Joomla: For a long time, Joomla was our “favorite” content management system at Techivity/VorpalJack and with good reason.  Joomla bridges ease-of-use between Drupal and WordPress, provides good site control over things like menus and objects on a page.  The template system is easier to customize than WordPress, the administration interface is more intelligible than Drupal, and there are again 1000’s of extensions and templates out there.  Again, it does have weaknesses.  It has a limited user-access model, so its very hard to control access to content items or other resources on a user or group basis.  The plugin and extension management system, while easier than the one in Drupal, is much harder than the one in WordPress.  Performance-wise it does well enough, but its not tested on the large-scale sites the way Drupal is – but ease-of-use…well, I’ve had clients whose computer skills were very limited managing their sites in Joomla.  If you need a content management system that provides more customized ways to organize and present information that WordPress, is easy enough for the uninitiated, and you are not concerned about controlling information by user, Joomla is a great choice.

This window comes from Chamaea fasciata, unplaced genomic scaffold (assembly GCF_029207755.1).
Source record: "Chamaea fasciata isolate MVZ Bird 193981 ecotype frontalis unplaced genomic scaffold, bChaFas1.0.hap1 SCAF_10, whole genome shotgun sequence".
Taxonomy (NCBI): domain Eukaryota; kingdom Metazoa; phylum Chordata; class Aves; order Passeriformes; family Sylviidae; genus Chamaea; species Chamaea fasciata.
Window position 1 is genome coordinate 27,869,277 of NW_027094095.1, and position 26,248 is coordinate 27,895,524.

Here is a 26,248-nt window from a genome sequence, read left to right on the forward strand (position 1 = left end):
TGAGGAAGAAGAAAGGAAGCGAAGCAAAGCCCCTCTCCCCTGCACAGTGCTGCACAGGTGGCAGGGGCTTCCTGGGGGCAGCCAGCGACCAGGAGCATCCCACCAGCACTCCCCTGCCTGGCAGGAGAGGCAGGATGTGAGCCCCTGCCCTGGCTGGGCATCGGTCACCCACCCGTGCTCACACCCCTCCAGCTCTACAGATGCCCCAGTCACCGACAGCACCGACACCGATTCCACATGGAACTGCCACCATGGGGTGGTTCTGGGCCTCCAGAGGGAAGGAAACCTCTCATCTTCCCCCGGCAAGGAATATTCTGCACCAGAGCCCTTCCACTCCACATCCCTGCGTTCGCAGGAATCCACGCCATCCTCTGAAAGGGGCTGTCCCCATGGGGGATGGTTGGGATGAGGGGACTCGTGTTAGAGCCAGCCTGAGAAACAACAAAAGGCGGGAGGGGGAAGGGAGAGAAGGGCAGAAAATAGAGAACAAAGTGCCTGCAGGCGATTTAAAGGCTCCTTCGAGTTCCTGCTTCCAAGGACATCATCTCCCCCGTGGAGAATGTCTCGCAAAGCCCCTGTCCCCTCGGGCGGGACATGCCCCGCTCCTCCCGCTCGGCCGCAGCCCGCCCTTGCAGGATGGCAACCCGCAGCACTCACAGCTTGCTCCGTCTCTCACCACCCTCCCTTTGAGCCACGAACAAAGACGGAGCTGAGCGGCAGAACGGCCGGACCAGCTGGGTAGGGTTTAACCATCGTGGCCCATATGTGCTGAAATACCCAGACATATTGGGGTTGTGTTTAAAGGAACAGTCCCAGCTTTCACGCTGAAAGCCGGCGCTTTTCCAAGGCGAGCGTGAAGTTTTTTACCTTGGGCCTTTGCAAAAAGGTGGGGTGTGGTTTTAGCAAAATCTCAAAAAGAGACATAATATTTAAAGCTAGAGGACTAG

Here are a few of the up-and-coming cms and website systems.  As a whole, the issue with this group is that there’s not enough community support yet to have the quality and breadth of extensions:

ModX: A great content-management system with really health engineering design, careful management, and next-gen tools, ModX is a bit confusing (like Drupal) on the admin side unless you code websites, then its a dream come true.  Uses Smarty for its template system, so if you don’t know what that is, you won’t be skinning it.  ModX is a good choice if you’re hacking together a website for a client that is a basic site, but has to be custom organized, and its a great choice as a foundation for acustom system.

Concrete5: Much like ModX but a bit easier to use, Concrete5 is a wonderful cross between open source and commercial.  The core system is free, but you can buy extensions right in the admin interface.  Its easier to use than ModX and Drupal, maybe even easier than Joomla, but its speed and performance comes into question on sites with higher traffic, so be wary of choosing it for a major site.  Again, a great system to hash something together for a client.

Ok, there’s a perspective.  Come talk to us if you want advice.